Linden had not given the hotel’s warning another thought. When he left New York for Paris on Thursday evening, he felt weary. It had been two full days, and before that, weeks of hard work around the globe. He would have preferred to fly back home to San Francisco, to Elizabeth Street, to Sacha and the cats. He had not seen much of Sacha, nor the cats, in the past month. Rachel Yellan, his dynamic agent, had landed him one job after the other, a dizzying swirl from city to city that left him depleted and longing for a break. The narrow blue house in Noe Valley and its cherished inhabitants would have to wait until this special family event was over. “Just the four of us,” his mother had said, all those months ago, when she had booked hotel and restaurant. Was he looking forward to this? he wondered as the plane took off. They had not often been together, just the four of them, since his teenage years at Sévral, where he grew up, and more so, since he had left Vénozan, his father’s familial domain, in 1997, at nearly sixteen. He saw his parents once or twice a year, and his sister whenever he went to London, which was frequently. Why did “just the four of us” sound both so cozy and ominous?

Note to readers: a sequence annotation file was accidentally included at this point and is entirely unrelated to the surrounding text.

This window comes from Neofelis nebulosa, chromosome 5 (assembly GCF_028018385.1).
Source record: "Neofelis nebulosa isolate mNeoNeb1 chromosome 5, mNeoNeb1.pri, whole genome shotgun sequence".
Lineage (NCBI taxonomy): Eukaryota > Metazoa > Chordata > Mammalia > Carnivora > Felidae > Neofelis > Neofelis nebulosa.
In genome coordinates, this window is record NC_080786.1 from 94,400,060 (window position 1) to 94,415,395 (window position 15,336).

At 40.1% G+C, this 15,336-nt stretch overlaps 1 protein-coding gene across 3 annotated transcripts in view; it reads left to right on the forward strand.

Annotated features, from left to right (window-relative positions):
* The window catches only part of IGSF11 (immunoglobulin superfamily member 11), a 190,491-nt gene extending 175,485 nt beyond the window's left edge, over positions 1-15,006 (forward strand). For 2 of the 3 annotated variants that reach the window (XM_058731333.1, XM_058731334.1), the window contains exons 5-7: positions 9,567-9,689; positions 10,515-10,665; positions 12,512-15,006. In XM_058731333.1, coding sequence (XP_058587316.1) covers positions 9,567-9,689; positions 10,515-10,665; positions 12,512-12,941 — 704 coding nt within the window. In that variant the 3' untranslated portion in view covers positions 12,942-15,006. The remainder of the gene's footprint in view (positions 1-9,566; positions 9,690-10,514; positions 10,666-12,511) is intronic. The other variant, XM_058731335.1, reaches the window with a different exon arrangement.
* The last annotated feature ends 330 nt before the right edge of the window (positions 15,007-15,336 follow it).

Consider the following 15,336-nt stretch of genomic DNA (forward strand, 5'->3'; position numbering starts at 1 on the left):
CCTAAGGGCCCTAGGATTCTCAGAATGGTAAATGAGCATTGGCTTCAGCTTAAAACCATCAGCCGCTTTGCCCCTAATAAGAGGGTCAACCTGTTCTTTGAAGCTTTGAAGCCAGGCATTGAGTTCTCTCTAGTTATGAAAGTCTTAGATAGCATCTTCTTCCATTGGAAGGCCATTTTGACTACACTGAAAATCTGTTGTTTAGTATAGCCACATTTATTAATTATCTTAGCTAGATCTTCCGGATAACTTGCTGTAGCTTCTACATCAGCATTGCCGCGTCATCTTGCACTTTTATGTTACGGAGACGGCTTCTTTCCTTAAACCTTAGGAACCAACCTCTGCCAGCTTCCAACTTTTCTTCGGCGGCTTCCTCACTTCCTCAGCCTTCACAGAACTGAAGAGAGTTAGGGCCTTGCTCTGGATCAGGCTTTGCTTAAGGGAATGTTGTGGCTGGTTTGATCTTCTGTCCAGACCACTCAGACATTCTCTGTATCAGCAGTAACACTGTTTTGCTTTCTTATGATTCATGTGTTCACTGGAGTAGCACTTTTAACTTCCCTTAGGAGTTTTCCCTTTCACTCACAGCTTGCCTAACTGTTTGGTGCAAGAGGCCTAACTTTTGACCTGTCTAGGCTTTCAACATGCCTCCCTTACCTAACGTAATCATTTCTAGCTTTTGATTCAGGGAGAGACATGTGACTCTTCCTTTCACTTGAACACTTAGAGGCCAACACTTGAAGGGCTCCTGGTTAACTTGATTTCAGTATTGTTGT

On the flight to Paris, Linden read Le Figaro and realized with a jab of apprehension that the situation described by the hotel was, in fact, disquieting. The Seine had already flooded in late November, as Tilia pointed out, after a wet summer and autumn, and previously, in June 2016. Parisians had kept a wary eye on the Zouave, and the little waves lapping up his shins. Fortunately, the flow had stopped increasing. Le Figaro explained that thanks to modern technology, one could predict the river’s engorgement three days ahead, which left ample time for evacuating. But the actual problem was the torrential rain, which had not lessened. The river was on the rise again, and threateningly fast.